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Mycosis Fungoides and the Sézary Syndrome Treatment (PDQ®): Treatment - Health Professional Information [NCI] - General Information About Mycosis Fungoides and the Sézary Syndrome

Mycosis fungoides and the Sézary syndrome (MF/SS) are neoplasias of malignant T lymphocytes that usually possess the helper/inducer cell surface phenotype. These kinds of neoplasms initially present as skin involvement and as such have been classified as cutaneous T-cell lymphomas.[1] These types of lymphomas are included in the Revised European-American Lymphoma classification as low-grade T-cell lymphomas, which should be distinguished from other T-cell lymphomas that involve the skin, such as anaplastic large cell lymphoma (CD30 positive), peripheral T-cell lymphoma (CD30 negative, with no epidermal involvement), adult T-cell leukemia/lymphoma (usually with systemic involvement), or subcutaneous panniculitic T-cell lymphoma.[2,3] These histologic types of T-cell lymphomas are discussed in another PDQ summary. (Refer to the PDQ summary on Adult Non-Hodgkin Lymphoma Treatment for more information.) In addition, a number of benign or very indolent conditions can be confused with mycosis fungoides. Consultation with a pathologist who has expertise in distinguishing these conditions is important.[4]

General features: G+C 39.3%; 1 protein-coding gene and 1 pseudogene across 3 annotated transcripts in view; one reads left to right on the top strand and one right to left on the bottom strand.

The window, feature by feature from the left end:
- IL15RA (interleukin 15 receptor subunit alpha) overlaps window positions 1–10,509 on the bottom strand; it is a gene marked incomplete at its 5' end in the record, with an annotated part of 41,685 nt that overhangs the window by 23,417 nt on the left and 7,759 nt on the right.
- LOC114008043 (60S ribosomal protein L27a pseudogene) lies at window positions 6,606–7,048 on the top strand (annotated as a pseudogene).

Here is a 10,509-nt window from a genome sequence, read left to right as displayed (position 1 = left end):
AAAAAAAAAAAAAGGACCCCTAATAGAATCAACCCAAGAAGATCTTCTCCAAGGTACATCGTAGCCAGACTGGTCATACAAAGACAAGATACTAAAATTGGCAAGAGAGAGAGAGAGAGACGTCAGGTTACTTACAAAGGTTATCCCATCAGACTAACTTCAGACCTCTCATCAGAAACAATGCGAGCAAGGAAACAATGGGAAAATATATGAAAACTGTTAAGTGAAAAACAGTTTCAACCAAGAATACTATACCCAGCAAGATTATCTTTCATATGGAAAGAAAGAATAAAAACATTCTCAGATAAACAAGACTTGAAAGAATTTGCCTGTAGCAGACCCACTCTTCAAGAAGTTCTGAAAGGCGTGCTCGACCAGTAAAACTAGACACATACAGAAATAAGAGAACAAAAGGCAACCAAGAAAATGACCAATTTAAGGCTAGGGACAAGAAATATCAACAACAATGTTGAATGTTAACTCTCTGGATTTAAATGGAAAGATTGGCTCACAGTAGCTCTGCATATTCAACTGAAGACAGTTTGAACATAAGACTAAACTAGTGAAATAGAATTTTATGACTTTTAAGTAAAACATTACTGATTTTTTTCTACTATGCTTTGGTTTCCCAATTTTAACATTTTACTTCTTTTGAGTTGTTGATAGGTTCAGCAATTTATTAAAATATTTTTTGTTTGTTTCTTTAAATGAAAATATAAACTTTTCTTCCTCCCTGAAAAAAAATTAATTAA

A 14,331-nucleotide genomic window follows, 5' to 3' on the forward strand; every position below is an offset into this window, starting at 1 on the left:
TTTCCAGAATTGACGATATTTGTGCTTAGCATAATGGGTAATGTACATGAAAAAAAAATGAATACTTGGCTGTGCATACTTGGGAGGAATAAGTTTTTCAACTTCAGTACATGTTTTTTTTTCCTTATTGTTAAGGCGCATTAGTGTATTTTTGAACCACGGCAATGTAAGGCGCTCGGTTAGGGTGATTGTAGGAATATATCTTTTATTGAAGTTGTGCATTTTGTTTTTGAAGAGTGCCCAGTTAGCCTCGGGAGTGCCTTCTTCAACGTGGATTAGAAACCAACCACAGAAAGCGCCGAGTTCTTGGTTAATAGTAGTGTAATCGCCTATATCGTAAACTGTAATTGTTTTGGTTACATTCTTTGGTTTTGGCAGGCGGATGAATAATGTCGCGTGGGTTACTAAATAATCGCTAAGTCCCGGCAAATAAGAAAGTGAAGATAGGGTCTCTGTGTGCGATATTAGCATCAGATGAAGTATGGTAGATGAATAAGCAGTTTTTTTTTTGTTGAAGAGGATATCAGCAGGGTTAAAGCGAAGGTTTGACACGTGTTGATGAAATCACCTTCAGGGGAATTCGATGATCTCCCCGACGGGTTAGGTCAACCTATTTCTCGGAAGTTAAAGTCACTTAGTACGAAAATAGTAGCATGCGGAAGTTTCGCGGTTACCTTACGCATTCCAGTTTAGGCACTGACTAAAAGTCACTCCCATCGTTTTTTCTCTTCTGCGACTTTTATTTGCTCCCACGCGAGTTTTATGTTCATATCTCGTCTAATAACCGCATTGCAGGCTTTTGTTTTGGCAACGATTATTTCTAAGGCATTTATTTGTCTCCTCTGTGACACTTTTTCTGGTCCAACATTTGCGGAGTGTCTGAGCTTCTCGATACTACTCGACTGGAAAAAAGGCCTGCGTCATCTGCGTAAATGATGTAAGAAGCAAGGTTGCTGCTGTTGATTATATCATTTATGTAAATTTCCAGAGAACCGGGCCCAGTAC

The prognosis of patients with MF/SS is based on the extent of disease at presentation (stage).[5] The presence of lymphadenopathy and involvement of peripheral blood and viscera increase in likelihood with worsening cutaneous involvement and define poor prognostic groups.[6] The median survival following diagnosis varies according to stage. Patients with stage IA disease have a median survival of 20 or more years. The majority of deaths for this group are not caused by, nor are they related to, MF.[7] In contrast, more than 50% of patients with stage III through stage IV disease die of MF, with a median survival of less than 5 years.[5,6,7] A report on 1,798 patients from the National Cancer Institute's Surveillance, Epidemiology, and End Results Program (SEER) database found an increase in second malignancies (standardized incidence ratio of 1.32; 95% confidence interval, 1.15–1.52), especially for Hodgkin and non-Hodgkin lymphoma and for myeloma.[8]

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Typically, the natural history of MF is indolent.[9] Symptoms of the disease may present for long periods, an average of 2 to 10 years, as waxing and waning cutaneous eruptions prior to biopsy confirmation. MF/SS is treatable with available topical and/or systemic therapies. Curative modalities, however, have thus far proven elusive, with the possible exception of patients with minimal disease confined to the skin.

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